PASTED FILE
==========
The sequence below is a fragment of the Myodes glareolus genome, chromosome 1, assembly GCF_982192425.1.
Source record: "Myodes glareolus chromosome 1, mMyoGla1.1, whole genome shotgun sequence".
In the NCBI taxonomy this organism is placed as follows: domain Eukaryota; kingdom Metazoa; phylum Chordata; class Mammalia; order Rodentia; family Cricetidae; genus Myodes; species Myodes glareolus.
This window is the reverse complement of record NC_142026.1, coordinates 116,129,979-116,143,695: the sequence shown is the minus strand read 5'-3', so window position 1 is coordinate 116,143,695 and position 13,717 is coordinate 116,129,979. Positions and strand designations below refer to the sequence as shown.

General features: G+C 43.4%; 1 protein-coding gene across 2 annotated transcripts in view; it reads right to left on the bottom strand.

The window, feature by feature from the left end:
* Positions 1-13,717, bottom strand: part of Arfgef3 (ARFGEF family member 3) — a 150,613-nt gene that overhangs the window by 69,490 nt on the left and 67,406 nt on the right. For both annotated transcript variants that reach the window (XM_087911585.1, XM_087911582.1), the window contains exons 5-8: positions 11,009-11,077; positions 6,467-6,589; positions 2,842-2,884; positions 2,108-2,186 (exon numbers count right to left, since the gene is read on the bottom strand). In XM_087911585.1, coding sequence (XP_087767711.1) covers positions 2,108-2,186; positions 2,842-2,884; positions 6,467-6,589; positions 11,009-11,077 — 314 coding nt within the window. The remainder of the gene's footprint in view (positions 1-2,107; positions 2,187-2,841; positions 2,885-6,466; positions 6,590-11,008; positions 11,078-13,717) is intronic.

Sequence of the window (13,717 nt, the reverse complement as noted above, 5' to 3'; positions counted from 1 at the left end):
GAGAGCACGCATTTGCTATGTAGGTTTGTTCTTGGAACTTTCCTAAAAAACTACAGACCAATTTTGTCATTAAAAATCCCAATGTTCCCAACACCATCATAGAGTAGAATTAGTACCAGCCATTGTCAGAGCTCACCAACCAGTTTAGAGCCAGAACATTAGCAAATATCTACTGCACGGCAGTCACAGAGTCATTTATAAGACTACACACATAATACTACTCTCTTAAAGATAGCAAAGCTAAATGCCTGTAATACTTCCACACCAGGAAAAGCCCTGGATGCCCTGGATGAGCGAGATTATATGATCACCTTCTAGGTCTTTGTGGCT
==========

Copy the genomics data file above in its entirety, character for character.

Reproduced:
The sequence below is a fragment of the Myodes glareolus genome, chromosome 1, assembly GCF_982192425.1.
Source record: "Myodes glareolus chromosome 1, mMyoGla1.1, whole genome shotgun sequence".
In the NCBI taxonomy this organism is placed as follows: domain Eukaryota; kingdom Metazoa; phylum Chordata; class Mammalia; order Rodentia; family Cricetidae; genus Myodes; species Myodes glareolus.
This window is the reverse complement of record NC_142026.1, coordinates 116,129,979-116,143,695: the sequence shown is the minus strand read 5'-3', so window position 1 is coordinate 116,143,695 and position 13,717 is coordinate 116,129,979. Positions and strand designations below refer to the sequence as shown.

General features: G+C 43.4%; 1 protein-coding gene across 2 annotated transcripts in view; it reads right to left on the bottom strand.

The window, feature by feature from the left end:
* Positions 1-13,717, bottom strand: part of Arfgef3 (ARFGEF family member 3) — a 150,613-nt gene that overhangs the window by 69,490 nt on the left and 67,406 nt on the right. For both annotated transcript variants that reach the window (XM_087911585.1, XM_087911582.1), the window contains exons 5-8: positions 11,009-11,077; positions 6,467-6,589; positions 2,842-2,884; positions 2,108-2,186 (exon numbers count right to left, since the gene is read on the bottom strand). In XM_087911585.1, coding sequence (XP_087767711.1) covers positions 2,108-2,186; positions 2,842-2,884; positions 6,467-6,589; positions 11,009-11,077 — 314 coding nt within the window. The remainder of the gene's footprint in view (positions 1-2,107; positions 2,187-2,841; positions 2,885-6,466; positions 6,590-11,008; positions 11,078-13,717) is intronic.

Sequence of the window (13,717 nt, the reverse complement as noted above, 5' to 3'; positions counted from 1 at the left end):
GAGAGCACGCATTTGCTATGTAGGTTTGTTCTTGGAACTTTCCTAAAAAACTACAGACCAATTTTGTCATTAAAAATCCCAATGTTCCCAACACCATCATAGAGTAGAATTAGTACCAGCCATTGTCAGAGCTCACCAACCAGTTTAGAGCCAGAACATTAGCAAATATCTACTGCACGGCAGTCACAGAGTCATTTATAAGACTACACACATAATACTACTCTCTTAAAGATAGCAAAGCTAAATGCCTGTAATACTTCCACACCAGGAAAAGCCCTGGATGCCCTGGATGAGCGAGATTATATGATCACCTTCTAGGTCTTTGTGGCT